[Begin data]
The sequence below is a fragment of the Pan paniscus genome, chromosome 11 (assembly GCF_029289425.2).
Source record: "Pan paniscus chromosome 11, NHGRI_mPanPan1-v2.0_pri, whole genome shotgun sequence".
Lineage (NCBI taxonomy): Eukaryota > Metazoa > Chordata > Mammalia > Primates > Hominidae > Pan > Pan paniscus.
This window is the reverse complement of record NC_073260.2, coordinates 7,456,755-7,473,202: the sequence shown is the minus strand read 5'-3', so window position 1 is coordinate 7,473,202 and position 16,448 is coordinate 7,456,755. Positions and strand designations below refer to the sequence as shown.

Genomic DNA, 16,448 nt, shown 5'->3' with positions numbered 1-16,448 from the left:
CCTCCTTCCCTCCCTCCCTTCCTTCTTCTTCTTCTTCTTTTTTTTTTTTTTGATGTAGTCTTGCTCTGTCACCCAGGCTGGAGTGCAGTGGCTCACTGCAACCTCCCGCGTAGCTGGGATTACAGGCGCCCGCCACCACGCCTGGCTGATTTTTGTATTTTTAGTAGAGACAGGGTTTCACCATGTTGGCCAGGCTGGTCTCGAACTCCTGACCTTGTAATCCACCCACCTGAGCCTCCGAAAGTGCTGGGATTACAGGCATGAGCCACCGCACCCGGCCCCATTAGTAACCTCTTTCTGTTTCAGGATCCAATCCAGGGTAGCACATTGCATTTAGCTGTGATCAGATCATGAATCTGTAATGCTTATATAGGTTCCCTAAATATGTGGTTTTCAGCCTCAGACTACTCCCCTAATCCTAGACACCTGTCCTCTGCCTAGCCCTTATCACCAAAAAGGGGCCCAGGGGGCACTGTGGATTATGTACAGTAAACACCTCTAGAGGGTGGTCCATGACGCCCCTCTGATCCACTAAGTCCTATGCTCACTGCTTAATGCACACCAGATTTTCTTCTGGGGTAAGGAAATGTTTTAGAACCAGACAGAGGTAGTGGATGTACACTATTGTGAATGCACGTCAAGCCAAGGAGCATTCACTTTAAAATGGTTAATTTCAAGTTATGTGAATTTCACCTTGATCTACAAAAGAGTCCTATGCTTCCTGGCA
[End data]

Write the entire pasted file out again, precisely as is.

The sequence below is a fragment of the Pan paniscus genome, chromosome 11 (assembly GCF_029289425.2).
Source record: "Pan paniscus chromosome 11, NHGRI_mPanPan1-v2.0_pri, whole genome shotgun sequence".
Lineage (NCBI taxonomy): Eukaryota > Metazoa > Chordata > Mammalia > Primates > Hominidae > Pan > Pan paniscus.
This window is the reverse complement of record NC_073260.2, coordinates 7,456,755-7,473,202: the sequence shown is the minus strand read 5'-3', so window position 1 is coordinate 7,473,202 and position 16,448 is coordinate 7,456,755. Positions and strand designations below refer to the sequence as shown.

Genomic DNA, 16,448 nt, shown 5'->3' with positions numbered 1-16,448 from the left:
CCTCCTTCCCTCCCTCCCTTCCTTCTTCTTCTTCTTCTTTTTTTTTTTTTTGATGTAGTCTTGCTCTGTCACCCAGGCTGGAGTGCAGTGGCTCACTGCAACCTCCCGCGTAGCTGGGATTACAGGCGCCCGCCACCACGCCTGGCTGATTTTTGTATTTTTAGTAGAGACAGGGTTTCACCATGTTGGCCAGGCTGGTCTCGAACTCCTGACCTTGTAATCCACCCACCTGAGCCTCCGAAAGTGCTGGGATTACAGGCATGAGCCACCGCACCCGGCCCCATTAGTAACCTCTTTCTGTTTCAGGATCCAATCCAGGGTAGCACATTGCATTTAGCTGTGATCAGATCATGAATCTGTAATGCTTATATAGGTTCCCTAAATATGTGGTTTTCAGCCTCAGACTACTCCCCTAATCCTAGACACCTGTCCTCTGCCTAGCCCTTATCACCAAAAAGGGGCCCAGGGGGCACTGTGGATTATGTACAGTAAACACCTCTAGAGGGTGGTCCATGACGCCCCTCTGATCCACTAAGTCCTATGCTCACTGCTTAATGCACACCAGATTTTCTTCTGGGGTAAGGAAATGTTTTAGAACCAGACAGAGGTAGTGGATGTACACTATTGTGAATGCACGTCAAGCCAAGGAGCATTCACTTTAAAATGGTTAATTTCAAGTTATGTGAATTTCACCTTGATCTACAAAAGAGTCCTATGCTTCCTGGCA